SKIN CANCER DIAGNOSIS? YOU NEED A FACIAL PLASTIC SURGEON ON YOUR TREATMENT TEAM

Everyone’s skin tells a story about their health and history, but what does it say after skin cancer surgery, which can leave a prominent scar? With the right surgeon, your skin story can still have a happy ending.

More people are diagnosed with skin cancer each year in the United States than all other cancers combined:

  • One in five people in the U.S. will develop skin cancer by 70 years of age.
  • Approximately 5.3 million nonmelanoma skin cancers are diagnosed each year, resulting in more than 18,000 deaths.
  • Approximately 178,560 cases of melanoma will be diagnosed in the U.S. this year, and one person dies of melanoma every hour.

Thanks to skin cancer awareness month every May, early detection and treatment of melanoma and nonmelanoma skin cancers is on the rise. Ultimately survival is the name of the game, but effective skin cancer removal can also leave patients with an unwanted reminder of their ordeal — an unsightly scar.

Most skin cancers are found on the face, which can lead to disfiguring or aesthetically unpleasing scars. That’s where the value of a facial plastic surgeon comes in.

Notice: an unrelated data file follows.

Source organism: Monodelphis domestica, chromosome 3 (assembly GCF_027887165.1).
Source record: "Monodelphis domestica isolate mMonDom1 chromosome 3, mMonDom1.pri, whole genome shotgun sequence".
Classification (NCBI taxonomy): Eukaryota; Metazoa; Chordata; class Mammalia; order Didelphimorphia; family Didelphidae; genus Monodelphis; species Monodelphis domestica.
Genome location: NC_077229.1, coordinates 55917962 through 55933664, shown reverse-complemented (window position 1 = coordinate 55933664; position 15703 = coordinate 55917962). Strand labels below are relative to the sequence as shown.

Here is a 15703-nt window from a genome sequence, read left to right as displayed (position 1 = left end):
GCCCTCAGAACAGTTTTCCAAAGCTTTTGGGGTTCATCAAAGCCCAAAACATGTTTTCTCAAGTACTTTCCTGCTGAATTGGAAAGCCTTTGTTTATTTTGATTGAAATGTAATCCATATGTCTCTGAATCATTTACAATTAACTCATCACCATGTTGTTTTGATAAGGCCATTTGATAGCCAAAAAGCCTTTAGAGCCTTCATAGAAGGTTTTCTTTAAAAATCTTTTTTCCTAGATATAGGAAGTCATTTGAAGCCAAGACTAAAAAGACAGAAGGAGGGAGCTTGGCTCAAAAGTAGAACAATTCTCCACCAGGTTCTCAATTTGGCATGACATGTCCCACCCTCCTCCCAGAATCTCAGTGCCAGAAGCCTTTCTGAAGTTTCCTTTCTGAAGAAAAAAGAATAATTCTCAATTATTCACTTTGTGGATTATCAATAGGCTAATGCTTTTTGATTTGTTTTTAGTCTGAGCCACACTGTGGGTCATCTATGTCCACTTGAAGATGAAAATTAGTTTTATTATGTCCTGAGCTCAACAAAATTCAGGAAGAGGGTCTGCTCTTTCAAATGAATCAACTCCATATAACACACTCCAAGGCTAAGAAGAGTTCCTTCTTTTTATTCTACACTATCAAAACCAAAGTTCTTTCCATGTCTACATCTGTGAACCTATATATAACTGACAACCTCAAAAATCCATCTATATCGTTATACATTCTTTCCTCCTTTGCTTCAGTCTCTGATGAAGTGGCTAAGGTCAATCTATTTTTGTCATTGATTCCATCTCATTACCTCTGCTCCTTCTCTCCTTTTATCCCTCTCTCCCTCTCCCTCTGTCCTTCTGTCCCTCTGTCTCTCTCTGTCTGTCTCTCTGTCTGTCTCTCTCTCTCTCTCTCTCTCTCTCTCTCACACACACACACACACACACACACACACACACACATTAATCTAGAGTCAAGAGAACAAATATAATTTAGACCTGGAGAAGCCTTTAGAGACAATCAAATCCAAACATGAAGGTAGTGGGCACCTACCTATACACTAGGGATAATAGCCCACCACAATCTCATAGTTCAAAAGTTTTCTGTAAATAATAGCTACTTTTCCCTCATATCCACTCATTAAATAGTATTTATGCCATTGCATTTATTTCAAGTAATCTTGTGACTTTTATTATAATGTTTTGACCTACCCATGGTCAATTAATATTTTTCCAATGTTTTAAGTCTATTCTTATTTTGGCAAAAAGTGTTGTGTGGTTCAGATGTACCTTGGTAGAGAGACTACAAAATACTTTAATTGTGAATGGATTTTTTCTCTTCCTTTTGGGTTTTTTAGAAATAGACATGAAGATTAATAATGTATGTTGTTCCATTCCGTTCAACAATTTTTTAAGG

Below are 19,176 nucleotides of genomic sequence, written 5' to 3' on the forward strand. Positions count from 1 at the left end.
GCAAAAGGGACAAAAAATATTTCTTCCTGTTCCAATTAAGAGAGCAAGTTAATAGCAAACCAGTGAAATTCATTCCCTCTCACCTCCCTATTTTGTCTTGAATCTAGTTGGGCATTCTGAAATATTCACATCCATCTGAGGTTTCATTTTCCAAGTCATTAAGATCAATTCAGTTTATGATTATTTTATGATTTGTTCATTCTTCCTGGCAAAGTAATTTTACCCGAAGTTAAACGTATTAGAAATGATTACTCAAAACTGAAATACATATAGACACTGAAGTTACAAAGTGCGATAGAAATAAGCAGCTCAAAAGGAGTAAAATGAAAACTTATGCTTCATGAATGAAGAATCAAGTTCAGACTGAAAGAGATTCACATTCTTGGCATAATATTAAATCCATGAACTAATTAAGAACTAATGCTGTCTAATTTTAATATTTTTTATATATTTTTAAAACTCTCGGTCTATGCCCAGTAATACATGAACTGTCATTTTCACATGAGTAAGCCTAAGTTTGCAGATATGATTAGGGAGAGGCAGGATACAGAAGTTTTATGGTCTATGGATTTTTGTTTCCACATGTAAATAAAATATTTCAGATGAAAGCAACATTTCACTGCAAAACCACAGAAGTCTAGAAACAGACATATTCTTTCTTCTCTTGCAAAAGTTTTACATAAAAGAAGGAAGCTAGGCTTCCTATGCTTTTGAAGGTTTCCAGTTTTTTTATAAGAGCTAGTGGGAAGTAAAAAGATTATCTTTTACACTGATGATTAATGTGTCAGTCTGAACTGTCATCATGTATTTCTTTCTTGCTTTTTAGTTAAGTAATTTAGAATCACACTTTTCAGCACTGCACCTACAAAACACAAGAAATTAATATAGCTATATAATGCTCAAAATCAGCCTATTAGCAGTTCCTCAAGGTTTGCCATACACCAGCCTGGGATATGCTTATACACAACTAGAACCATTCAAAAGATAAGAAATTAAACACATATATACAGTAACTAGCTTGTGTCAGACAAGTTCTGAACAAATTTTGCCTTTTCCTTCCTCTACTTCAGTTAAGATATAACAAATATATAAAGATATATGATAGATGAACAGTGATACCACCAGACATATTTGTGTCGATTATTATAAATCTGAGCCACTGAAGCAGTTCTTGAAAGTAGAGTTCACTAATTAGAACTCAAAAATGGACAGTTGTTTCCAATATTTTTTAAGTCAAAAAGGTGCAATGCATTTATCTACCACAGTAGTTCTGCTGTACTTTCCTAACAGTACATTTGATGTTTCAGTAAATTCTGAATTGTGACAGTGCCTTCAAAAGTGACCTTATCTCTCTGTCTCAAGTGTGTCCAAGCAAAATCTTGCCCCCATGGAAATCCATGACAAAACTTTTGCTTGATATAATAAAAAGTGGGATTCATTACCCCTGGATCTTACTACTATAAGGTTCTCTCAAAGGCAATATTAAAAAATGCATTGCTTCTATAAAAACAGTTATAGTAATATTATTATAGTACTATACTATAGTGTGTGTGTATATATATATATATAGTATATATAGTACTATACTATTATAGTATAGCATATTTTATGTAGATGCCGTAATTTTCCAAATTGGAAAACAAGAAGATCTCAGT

“Facial plastic surgeons are seeing more and more patients who require a skilled facial plastic surgeon to perform the skin cancer removal and reconstructive surgery to repair the area because we possess a thorough understanding of the structures of the face,” said William H. Truswell, MD, president of the AAFPRS. “Carefully removing the skin cancer cells and providing aesthetically pleasing results is the goal.”

According to the latest annual survey from the American Academy of Facial Plastic and Reconstructive Surgery (AAFPRS), skin cancer is the primary reason facial plastic surgeons perform reconstructive surgery, with 83% of member surgeons having performed skin cancer/Mohs surgery last year.

The AAFPRS reminds patients to select a board-certified surgeon that specializes in plastic surgery of the face, head and neck. In addition, research surgeons and procedural information via trusted online sources like www.aafprs.org.

For more information or to be connected with a member of the AAFPRS,

Contact KELZ PR – Patty Mathews (pattymathews@kelzpr.com).
https://www.skincancer.org/skin-cancer-information/skin-cancer-facts

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